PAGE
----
Let’s Go Ride A Bike
This mad rollercoaster looks really dangerous.
Amusement park is the generic term for a collection of rides and other entertainment attractions assembled for the purpose of entertaining a large group of people. An amusement park is more elaborate than a simple city park or playground, usually providing attractions meant to cater to adults, teenagers, and small children. A theme park is a type of amusement park which has been built around one or more themes, such as an American West theme, or Atlantis. Today, the terms amusement parks and theme parks are often used interchangeably.
Statistically, roller coasters are very safe. The U.S. Consumer Product Safety Commission estimates that 134 park guests required hospitalization in 2001 and that fatalities related to amusement rides average two per year. According to a study commissioned by Six Flags, 319 million people visited parks in 2001. The study concluded that a visitor has a one in one-and-a-half billion chance of being fatally injured…
A bicycle, also known as a bike, pushbike or cycle, is a pedal-driven, human-powered, single-track vehicle, having two wheels attached to a frame, one behind the other. A person who rides a bicycle is called a cyclist or a bicyclist.Bicycles were introduced in the 19th century and now number about one billion worldwide, twice as many as automobiles. They are the principal means of transportation in many regions. They also provide a popular form of recreation, and have been adapted for such uses as children’s toys, adult fitness, military and police applications, courier services and bicycle racing.The basic shape and configuration of a typical upright bicycle has changed little since the first chain-driven model was developed around 1885. However, many details have been improved, especially since the advent of modern materials and computer-aided design. These have allowed for a proliferation of specialized designs for particular types of cycling.
The invention of the bicycle has had an enormous impact on society, both in terms of culture and of advancing modern industrial methods. Several components that eventually played a key role in the development of the automobile were originally invented for the bicycle – e.g., ball bearings, pneumatic tires, chain-driven sprockets, spoke-tensioned wheels, etc.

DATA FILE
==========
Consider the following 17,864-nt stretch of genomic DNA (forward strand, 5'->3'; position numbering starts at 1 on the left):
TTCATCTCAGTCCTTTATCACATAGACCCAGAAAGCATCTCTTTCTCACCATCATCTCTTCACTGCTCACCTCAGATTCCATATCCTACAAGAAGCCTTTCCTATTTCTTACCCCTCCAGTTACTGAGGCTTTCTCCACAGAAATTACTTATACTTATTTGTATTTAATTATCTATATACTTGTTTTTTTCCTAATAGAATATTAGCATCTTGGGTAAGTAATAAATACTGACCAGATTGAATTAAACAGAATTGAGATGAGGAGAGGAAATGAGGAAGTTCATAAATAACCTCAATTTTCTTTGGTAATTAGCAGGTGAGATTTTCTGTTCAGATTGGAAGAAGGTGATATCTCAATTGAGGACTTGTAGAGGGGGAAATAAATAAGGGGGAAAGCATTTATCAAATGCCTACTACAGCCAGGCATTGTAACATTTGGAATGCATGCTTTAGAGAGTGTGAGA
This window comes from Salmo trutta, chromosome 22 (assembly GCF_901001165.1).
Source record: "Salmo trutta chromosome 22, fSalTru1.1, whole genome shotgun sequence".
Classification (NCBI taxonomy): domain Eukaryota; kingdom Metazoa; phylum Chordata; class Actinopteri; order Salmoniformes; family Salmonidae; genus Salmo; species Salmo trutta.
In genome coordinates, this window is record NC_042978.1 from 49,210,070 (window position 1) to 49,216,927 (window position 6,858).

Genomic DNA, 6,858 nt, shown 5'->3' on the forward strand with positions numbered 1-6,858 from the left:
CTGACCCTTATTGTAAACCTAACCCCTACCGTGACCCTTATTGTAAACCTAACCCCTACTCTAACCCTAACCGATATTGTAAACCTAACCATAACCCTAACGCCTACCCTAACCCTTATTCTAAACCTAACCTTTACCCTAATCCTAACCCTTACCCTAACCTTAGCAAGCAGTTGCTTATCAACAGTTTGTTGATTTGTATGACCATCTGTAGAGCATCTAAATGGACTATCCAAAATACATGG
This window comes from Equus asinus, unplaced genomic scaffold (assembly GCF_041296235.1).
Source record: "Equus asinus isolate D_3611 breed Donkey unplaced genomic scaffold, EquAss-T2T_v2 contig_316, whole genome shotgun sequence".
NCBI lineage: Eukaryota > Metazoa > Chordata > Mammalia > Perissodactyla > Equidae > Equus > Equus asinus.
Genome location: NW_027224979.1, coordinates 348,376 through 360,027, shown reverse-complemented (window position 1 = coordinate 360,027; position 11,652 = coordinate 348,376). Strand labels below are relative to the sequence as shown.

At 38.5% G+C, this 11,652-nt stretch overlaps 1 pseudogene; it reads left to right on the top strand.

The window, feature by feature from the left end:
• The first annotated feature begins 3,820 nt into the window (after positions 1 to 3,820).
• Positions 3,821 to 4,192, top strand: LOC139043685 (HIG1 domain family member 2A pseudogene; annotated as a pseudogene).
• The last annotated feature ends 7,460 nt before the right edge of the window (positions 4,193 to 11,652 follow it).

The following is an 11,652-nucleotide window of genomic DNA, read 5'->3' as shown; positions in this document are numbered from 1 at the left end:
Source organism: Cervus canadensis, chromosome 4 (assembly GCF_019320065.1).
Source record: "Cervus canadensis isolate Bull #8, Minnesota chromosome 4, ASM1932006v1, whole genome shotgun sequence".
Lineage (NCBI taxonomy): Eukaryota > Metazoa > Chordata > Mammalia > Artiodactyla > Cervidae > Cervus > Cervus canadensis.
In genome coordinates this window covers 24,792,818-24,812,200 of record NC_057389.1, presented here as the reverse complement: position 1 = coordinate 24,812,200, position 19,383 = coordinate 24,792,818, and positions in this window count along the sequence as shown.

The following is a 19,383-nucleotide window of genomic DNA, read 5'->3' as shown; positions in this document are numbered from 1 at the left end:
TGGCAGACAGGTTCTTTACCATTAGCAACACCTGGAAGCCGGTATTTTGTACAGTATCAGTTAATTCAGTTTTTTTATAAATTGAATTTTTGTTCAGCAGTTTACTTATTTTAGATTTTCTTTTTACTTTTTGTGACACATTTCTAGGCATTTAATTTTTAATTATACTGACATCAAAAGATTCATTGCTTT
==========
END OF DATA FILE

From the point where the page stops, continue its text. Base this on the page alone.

Multiple innovators contributed to the history of the bicycle by developing precursor human-powered vehicles. The documented ancestors of today’s modern bicycle were known as draisines, hobby horses, or push bikes (and modern bicycles are sometimes still called push bikes outside of North America). Being the first human means of transport to make use of the two-wheeler principle, the draizine (or Laufmaschine, “running machine”), invented by the German Baron Karl von Drais, is regarded as the forerunner of the modern bicycle. It was introduced by Drais to the public in Mannheim in summer 1817 and in Paris in 1818. Its rider sat astride a wooden frame supported by two in-line wheels and pushed the vehicle along with his/her feet while steering the front wheel.
In the early 1860s, Frenchmen Pierre Michaux and Pierre Lallement took bicycle design in a new direction by adding a mechanical crank drive with pedals on an enlarged front wheel (the velocipede). Another French inventor by the name of Douglas Grasso had a failed prototype of Pierre Lallement’s bicycle several years earlier. Several inventions followed using rear wheel drive, the best known being the rod-driven velocipede by Scotsman Thomas McCall in 1869. The French creation, made of iron and wood, developed into the “penny-farthing” (historically known as an “ordinary bicycle”), a retronym, since there was then no other kind. It featured a tubular steel frame on which were mounted wire-spoked wheels with solid rubber tires. These bicycles were difficult to ride due to their very high seat and poor weight distribution.